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UAB’s Dr. Cynthia J. Brown, MD – Promoting a Vision of National Leadership in Geriatrics

Cynthia BrownAs Director of the Geriatric Medicine Section in the Division of Gerontology, Geriatrics, and Palliative Care, Associate Professor of Medicine Cynthia J. Brown, MD, MSPH, is providing experienced, insightful leadership focused on promoting UAB’s continued role as a national leader in geriatrics. Having recently completed her first year in this key role, Dr. Brown says that UAB is well-positioned to remain on the forefront of groundbreaking advances in geriatric medicine. “Our vision for geriatrics at UAB is that we will assume an increasingly important national leadership role in research, clinical care, and education,” she explains. Prior to beginning her tenure at UAB in 2003, Dr. Brown completed a three-year Geriatric Medicine fellowship at Yale University. Since her arrival at UAB, Dr. Brown has become nationally recognized for her research and expertise in the care of hospitalized older adults, particularly in the area of low mobility and fall prevention. “UAB is fortunate to have someone as talented and accomplished as Dr. Cynthia Brown providing leadership for the Geriatric Medicine Section,” observes the UAB Parrish Endowed Professor of Medicine Richard Allman, MD, who also serves as the director of the UAB Center for Aging and the Division of Gerontology, Geriatrics, and Palliative Care. “It is also rewarding for me to see her professional development not only as a researcher and clinician but also as a strong leader with an inspired vision for geriatrics at UAB.”

Setting the Standard for Innovative Models of Clinical Care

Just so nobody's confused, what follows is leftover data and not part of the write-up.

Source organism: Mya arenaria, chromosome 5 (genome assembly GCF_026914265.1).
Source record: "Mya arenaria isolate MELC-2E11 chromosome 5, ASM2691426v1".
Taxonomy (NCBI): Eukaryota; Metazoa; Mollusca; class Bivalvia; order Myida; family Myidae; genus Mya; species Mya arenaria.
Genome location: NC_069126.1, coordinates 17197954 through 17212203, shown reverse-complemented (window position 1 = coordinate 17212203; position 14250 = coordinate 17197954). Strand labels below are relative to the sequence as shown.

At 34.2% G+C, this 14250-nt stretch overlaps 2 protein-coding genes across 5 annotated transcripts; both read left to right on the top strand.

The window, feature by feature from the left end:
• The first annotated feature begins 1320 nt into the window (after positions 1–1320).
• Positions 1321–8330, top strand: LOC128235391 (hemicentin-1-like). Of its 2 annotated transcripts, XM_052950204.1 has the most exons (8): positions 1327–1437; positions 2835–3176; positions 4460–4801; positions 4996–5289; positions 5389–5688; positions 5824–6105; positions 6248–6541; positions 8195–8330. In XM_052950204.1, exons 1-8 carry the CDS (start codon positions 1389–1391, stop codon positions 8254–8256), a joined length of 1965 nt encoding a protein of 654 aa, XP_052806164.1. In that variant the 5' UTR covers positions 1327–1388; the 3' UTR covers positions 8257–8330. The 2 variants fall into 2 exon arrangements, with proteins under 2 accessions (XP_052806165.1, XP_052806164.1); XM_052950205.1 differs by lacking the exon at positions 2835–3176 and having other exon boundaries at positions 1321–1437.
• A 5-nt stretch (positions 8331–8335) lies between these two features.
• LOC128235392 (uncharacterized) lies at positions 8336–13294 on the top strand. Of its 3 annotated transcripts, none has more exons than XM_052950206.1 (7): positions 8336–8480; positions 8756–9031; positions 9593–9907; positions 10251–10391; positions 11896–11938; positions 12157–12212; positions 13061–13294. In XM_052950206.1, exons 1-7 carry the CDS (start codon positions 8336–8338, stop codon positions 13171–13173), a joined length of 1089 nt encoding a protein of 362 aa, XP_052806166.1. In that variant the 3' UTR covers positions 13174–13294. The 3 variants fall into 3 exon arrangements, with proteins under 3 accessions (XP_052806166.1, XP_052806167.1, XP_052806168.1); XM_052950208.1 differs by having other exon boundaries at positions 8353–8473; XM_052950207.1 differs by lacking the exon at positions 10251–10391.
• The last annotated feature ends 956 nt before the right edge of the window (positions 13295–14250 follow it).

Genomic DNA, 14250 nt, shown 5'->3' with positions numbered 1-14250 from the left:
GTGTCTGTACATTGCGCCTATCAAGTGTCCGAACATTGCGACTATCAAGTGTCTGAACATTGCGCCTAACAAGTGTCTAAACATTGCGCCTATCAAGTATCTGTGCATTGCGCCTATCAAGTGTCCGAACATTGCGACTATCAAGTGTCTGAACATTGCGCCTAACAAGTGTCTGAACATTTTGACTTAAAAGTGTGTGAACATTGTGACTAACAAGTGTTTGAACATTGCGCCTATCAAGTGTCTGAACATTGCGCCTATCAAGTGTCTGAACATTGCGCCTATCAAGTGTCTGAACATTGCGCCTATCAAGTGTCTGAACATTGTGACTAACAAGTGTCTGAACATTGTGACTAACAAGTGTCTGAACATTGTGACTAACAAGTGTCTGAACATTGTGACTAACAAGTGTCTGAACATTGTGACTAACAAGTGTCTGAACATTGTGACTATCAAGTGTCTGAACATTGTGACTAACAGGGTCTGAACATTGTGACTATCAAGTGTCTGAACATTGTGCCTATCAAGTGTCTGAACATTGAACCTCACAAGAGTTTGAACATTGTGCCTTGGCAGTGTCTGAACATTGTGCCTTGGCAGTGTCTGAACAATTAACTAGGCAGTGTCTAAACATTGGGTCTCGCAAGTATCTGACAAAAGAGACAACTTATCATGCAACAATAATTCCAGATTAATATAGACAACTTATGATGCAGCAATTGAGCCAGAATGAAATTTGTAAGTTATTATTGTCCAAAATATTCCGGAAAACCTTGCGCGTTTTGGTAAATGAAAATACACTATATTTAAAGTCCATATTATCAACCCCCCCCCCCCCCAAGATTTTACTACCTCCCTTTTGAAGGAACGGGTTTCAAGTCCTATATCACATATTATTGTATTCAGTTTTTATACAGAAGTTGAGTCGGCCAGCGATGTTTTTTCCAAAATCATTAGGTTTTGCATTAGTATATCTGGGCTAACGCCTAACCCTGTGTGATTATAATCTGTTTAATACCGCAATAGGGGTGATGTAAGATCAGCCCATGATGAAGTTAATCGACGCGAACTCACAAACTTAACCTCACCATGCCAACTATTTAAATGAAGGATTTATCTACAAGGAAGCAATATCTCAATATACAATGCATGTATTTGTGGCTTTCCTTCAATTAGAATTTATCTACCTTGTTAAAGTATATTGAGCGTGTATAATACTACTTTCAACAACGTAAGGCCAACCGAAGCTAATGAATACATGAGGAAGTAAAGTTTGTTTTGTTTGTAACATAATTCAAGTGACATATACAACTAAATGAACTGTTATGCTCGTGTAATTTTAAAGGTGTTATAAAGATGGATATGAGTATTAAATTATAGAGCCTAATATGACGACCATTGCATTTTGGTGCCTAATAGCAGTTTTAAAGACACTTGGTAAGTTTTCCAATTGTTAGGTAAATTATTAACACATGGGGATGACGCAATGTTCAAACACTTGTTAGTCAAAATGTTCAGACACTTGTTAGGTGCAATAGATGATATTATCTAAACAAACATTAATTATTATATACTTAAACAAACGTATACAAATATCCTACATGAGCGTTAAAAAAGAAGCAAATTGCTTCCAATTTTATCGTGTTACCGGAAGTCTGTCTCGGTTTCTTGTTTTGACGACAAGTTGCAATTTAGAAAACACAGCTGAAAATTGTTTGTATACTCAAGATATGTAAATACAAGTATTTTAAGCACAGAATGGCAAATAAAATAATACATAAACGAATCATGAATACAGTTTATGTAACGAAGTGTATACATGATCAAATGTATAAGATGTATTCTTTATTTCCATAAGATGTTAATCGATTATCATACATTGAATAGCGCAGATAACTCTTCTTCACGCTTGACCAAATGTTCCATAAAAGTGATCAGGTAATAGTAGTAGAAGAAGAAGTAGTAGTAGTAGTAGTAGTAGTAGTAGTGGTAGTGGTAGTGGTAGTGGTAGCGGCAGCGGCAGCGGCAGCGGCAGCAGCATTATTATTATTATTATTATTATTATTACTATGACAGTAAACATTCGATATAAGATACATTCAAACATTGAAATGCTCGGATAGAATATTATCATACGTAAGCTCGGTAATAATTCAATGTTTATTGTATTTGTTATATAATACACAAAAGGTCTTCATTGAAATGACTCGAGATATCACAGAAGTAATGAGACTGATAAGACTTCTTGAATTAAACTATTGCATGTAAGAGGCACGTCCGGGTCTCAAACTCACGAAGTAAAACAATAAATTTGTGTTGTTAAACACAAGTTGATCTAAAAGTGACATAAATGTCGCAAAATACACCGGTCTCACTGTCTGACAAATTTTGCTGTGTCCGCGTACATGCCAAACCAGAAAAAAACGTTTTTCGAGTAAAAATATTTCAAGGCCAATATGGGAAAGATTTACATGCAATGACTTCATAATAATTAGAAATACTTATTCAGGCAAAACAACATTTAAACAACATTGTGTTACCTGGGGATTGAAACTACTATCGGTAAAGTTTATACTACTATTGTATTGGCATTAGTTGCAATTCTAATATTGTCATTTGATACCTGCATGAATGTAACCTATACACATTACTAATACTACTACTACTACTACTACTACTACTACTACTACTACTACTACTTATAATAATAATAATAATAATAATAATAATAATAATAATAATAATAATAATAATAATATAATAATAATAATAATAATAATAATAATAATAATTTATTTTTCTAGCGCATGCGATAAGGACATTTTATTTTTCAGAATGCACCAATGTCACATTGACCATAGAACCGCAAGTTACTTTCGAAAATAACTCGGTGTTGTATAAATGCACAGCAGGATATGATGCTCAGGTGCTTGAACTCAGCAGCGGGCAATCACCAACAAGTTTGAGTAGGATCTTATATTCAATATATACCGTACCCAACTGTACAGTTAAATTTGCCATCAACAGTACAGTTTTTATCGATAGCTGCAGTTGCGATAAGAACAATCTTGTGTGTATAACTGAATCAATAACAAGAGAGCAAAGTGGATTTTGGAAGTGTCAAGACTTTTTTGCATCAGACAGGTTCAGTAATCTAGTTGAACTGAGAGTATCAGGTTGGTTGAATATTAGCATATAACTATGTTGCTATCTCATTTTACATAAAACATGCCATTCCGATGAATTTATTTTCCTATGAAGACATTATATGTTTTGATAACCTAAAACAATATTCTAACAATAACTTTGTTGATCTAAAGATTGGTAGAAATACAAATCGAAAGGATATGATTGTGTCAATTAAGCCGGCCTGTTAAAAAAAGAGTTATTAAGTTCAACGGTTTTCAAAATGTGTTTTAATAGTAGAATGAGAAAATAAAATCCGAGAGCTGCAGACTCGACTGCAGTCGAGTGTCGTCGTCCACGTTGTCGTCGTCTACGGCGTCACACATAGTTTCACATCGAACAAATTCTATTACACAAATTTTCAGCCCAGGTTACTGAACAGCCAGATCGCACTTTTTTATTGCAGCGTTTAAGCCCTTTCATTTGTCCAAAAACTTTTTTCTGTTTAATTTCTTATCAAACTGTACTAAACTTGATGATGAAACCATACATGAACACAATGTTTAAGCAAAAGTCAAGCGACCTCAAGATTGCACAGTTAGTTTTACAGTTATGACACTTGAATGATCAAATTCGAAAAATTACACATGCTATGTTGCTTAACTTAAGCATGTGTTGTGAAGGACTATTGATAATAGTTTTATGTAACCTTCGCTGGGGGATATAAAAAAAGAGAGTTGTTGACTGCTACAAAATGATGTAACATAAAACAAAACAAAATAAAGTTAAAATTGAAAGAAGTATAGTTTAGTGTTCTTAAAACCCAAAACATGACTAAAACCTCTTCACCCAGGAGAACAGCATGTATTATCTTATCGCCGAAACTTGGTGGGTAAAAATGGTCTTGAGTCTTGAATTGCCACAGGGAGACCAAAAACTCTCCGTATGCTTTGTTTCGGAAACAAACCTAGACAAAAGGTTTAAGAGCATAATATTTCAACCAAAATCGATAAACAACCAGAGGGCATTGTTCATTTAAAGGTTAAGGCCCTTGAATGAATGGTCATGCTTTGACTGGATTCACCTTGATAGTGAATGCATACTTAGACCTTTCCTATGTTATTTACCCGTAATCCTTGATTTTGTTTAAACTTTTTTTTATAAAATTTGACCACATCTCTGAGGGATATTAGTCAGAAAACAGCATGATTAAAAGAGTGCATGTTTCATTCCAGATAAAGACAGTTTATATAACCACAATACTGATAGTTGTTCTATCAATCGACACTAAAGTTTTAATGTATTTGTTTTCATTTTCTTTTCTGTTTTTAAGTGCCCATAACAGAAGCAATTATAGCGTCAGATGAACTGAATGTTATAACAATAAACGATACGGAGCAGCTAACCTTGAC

Dr. Brown stresses that a key strength of geriatrics at UAB is the interdisciplinary approach to clinical care. “An important hallmark of our program is that we are inter-professional, which enables us to provide a higher quality of care to our patients because we are better able to overcome difficult and complex challenges through collaboration,” she adds. Dr. Brown says that this interdisciplinary approach has been incorporated into an innovative model of hospital care – called the Acute Care for Elders (ACE) Unit – that serves as a specialized unit for geriatric patients at UAB Highlands Hospital. “The cornerstone of this program is an interdisciplinary team that meets daily to discuss the management of geriatric issues that often go unrecognized or unaddressed during an older adult’s hospitalization,” she explains. Dr. Brown – who currently serves as the Quality Improvement and Research Director for the ACE Unit – says this unique, innovative model of care can be utilized successfully in other units of the hospital to increase the recognition and management of geriatric issues. “The ACE interdisciplinary team is there to assist the attending physician in recognizing geriatric syndromes and other problems associated with older adults,” she explains. “An important goal for us is to assist in transferring this model of care to other units of UAB Hospital – as well as to other hospital units across the nation.”

Spearheading Groundbreaking Research in Low Mobility and Fall Prevention

Dr. Brown says her research interest in low mobility and fall prevention among hospitalized older adults is an extension of her 10-year career as a licensed physical therapist prior to beginning medical school. “Initially, my research in this area focused on whether it was a problem for hospitalized older adults to remain in bed,” she explains. “In fact, our research established that remaining in bed during a hospitalization resulted in a decline in function and increased rates of new nursing home admissions among older adults.” Next, Dr. Brown examined the amount of time older adults spend out of bed during a medical hospitalization using wireless mobility monitors attached to the thighs and ankles of study participants. “Participants, who received typical, routine hospital care, spent 83% of their hospital stay in bed and were on their feet less than 45 minutes a day,” Dr. Brown explains.